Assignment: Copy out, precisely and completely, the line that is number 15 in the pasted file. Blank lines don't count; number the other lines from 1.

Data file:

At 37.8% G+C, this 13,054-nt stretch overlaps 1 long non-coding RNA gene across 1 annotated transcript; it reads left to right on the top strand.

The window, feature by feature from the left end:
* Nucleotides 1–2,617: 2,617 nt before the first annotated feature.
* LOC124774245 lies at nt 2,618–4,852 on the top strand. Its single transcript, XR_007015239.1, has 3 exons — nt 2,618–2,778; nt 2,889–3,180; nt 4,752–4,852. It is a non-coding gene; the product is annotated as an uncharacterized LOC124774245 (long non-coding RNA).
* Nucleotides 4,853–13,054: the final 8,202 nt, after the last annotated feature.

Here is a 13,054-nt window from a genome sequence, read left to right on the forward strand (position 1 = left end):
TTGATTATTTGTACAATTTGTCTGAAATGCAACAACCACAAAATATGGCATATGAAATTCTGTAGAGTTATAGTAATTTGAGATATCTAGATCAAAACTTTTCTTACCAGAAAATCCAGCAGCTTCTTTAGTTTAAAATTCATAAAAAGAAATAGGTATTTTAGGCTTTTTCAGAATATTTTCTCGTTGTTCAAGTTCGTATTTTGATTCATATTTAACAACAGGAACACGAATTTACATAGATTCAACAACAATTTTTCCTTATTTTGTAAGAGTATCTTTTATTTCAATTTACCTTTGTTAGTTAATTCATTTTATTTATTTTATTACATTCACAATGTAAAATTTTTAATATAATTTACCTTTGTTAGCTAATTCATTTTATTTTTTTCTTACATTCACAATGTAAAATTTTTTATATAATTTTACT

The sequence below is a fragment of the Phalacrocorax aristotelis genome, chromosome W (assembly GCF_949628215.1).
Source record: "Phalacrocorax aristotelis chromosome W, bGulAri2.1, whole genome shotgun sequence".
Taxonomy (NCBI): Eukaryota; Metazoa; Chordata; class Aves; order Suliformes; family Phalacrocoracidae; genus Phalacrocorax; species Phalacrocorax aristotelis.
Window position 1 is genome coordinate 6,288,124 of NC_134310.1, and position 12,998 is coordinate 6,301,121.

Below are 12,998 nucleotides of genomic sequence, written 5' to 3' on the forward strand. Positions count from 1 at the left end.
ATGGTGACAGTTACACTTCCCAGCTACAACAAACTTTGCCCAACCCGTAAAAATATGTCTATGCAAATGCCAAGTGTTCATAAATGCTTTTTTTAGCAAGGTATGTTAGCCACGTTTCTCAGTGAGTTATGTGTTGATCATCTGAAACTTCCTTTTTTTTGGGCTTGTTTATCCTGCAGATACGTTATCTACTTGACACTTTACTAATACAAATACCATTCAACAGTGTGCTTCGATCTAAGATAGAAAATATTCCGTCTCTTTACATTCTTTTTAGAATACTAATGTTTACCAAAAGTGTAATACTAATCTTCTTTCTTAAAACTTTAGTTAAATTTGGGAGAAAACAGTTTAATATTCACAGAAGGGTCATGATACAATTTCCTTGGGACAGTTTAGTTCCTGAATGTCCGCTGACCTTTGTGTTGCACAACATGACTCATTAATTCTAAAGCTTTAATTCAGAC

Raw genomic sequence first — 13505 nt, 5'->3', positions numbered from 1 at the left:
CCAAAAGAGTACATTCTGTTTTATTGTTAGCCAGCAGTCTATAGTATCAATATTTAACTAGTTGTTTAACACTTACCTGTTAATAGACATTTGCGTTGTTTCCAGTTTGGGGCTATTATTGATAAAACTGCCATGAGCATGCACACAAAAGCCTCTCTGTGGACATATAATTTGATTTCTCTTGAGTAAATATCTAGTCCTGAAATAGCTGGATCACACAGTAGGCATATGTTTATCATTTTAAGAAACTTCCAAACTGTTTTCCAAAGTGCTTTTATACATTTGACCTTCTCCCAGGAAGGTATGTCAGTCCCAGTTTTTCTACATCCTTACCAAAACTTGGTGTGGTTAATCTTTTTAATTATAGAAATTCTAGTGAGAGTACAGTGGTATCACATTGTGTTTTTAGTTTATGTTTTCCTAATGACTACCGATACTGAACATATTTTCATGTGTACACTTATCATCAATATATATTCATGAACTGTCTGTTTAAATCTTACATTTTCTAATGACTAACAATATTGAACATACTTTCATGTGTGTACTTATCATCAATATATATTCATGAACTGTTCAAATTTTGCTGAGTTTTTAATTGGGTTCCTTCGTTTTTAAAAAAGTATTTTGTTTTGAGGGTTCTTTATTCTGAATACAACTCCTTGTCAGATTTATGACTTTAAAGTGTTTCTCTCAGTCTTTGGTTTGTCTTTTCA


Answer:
CCAAAAGAGTACATTCTGTTTTATTGTTAGCCAGCAGTCTATAGTATCAATATTTAACTAGTTGTTTAACACTTACCTGTTAATAGACATTTGCGTTGTTTCCAGTTTGGGGCTATTATTGATAAAACTGCCATGAGCATGCACACAAAAGCCTCTCTGTGGACATATAATTTGATTTCTCTTGAGTAAATATCTAGTCCTGAAATAGCTGGATCACACAGTAGGCATATGTTTATCATTTTAAGAAACTTCCAAACTGTTTTCCAAAGTGCTTTTATACATTTGACCTTCTCCCAGGAAGGTATGTCAGTCCCAGTTTTTCTACATCCTTACCAAAACTTGGTGTGGTTAATCTTTTTAATTATAGAAATTCTAGTGAGAGTACAGTGGTATCACATTGTGTTTTTAGTTTATGTTTTCCTAATGACTACCGATACTGAACATATTTTCATGTGTACACTTATCATCAATATATATTCATGAACTGTCTGTTTAAATCTTACATTTTCTAATGACTAACAATATTGAACATACTTTCATGTGTGTACTTATCATCAATATATATTCATGAACTGTTCAAATTTTGCTGAGTTTTTAATTGGGTTCCTTCGTTTTTAAAAAAGTATTTTGTTTTGAGGGTTCTTTATTCTGAATACAACTCCTTGTCAGATTTATGACTTTAAAGTGTTTCTCTCAGTCTTTGGTTTGTCTTTTCA